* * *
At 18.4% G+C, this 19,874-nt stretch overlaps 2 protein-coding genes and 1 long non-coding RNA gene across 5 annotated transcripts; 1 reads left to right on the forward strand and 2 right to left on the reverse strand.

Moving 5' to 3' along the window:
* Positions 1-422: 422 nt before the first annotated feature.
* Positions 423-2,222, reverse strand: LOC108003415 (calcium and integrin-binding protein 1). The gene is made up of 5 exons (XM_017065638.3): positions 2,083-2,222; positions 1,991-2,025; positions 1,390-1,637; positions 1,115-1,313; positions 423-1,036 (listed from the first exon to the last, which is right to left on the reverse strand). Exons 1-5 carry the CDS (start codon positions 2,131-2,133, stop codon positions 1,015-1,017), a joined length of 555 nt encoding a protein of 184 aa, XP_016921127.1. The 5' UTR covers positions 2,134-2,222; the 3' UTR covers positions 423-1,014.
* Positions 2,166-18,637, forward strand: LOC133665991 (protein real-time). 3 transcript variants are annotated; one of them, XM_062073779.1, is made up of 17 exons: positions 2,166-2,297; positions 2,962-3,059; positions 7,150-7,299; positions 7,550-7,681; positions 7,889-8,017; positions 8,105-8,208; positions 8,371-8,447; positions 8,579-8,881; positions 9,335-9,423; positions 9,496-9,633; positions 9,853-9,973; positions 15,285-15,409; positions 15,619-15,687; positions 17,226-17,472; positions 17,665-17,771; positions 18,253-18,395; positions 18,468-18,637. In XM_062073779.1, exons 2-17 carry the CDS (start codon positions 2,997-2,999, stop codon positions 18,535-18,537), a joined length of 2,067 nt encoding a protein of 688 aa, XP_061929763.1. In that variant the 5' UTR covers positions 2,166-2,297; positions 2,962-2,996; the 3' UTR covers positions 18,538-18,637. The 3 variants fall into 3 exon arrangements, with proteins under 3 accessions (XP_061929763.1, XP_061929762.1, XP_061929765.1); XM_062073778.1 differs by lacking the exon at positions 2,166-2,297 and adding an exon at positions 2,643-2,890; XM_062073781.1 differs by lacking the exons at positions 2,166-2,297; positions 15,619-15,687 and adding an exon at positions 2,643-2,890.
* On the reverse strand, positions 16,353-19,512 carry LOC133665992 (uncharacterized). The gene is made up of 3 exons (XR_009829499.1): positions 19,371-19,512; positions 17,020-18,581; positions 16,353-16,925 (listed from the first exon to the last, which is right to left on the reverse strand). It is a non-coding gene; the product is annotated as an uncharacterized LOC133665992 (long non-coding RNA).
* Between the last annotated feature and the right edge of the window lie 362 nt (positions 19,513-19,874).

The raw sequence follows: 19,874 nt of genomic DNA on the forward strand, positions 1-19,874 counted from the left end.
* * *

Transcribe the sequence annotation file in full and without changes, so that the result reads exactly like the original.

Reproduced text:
At 18.4% G+C, this 19,874-nt stretch overlaps 2 protein-coding genes and 1 long non-coding RNA gene across 5 annotated transcripts; 1 reads left to right on the forward strand and 2 right to left on the reverse strand.

Moving 5' to 3' along the window:
* Positions 1-422: 422 nt before the first annotated feature.
* Positions 423-2,222, reverse strand: LOC108003415 (calcium and integrin-binding protein 1). The gene is made up of 5 exons (XM_017065638.3): positions 2,083-2,222; positions 1,991-2,025; positions 1,390-1,637; positions 1,115-1,313; positions 423-1,036 (listed from the first exon to the last, which is right to left on the reverse strand). Exons 1-5 carry the CDS (start codon positions 2,131-2,133, stop codon positions 1,015-1,017), a joined length of 555 nt encoding a protein of 184 aa, XP_016921127.1. The 5' UTR covers positions 2,134-2,222; the 3' UTR covers positions 423-1,014.
* Positions 2,166-18,637, forward strand: LOC133665991 (protein real-time). 3 transcript variants are annotated; one of them, XM_062073779.1, is made up of 17 exons: positions 2,166-2,297; positions 2,962-3,059; positions 7,150-7,299; positions 7,550-7,681; positions 7,889-8,017; positions 8,105-8,208; positions 8,371-8,447; positions 8,579-8,881; positions 9,335-9,423; positions 9,496-9,633; positions 9,853-9,973; positions 15,285-15,409; positions 15,619-15,687; positions 17,226-17,472; positions 17,665-17,771; positions 18,253-18,395; positions 18,468-18,637. In XM_062073779.1, exons 2-17 carry the CDS (start codon positions 2,997-2,999, stop codon positions 18,535-18,537), a joined length of 2,067 nt encoding a protein of 688 aa, XP_061929763.1. In that variant the 5' UTR covers positions 2,166-2,297; positions 2,962-2,996; the 3' UTR covers positions 18,538-18,637. The 3 variants fall into 3 exon arrangements, with proteins under 3 accessions (XP_061929763.1, XP_061929762.1, XP_061929765.1); XM_062073778.1 differs by lacking the exon at positions 2,166-2,297 and adding an exon at positions 2,643-2,890; XM_062073781.1 differs by lacking the exons at positions 2,166-2,297; positions 15,619-15,687 and adding an exon at positions 2,643-2,890.
* On the reverse strand, positions 16,353-19,512 carry LOC133665992 (uncharacterized). The gene is made up of 3 exons (XR_009829499.1): positions 19,371-19,512; positions 17,020-18,581; positions 16,353-16,925 (listed from the first exon to the last, which is right to left on the reverse strand). It is a non-coding gene; the product is annotated as an uncharacterized LOC133665992 (long non-coding RNA).
* Between the last annotated feature and the right edge of the window lie 362 nt (positions 19,513-19,874).

The raw sequence follows: 19,874 nt of genomic DNA on the forward strand, positions 1-19,874 counted from the left end.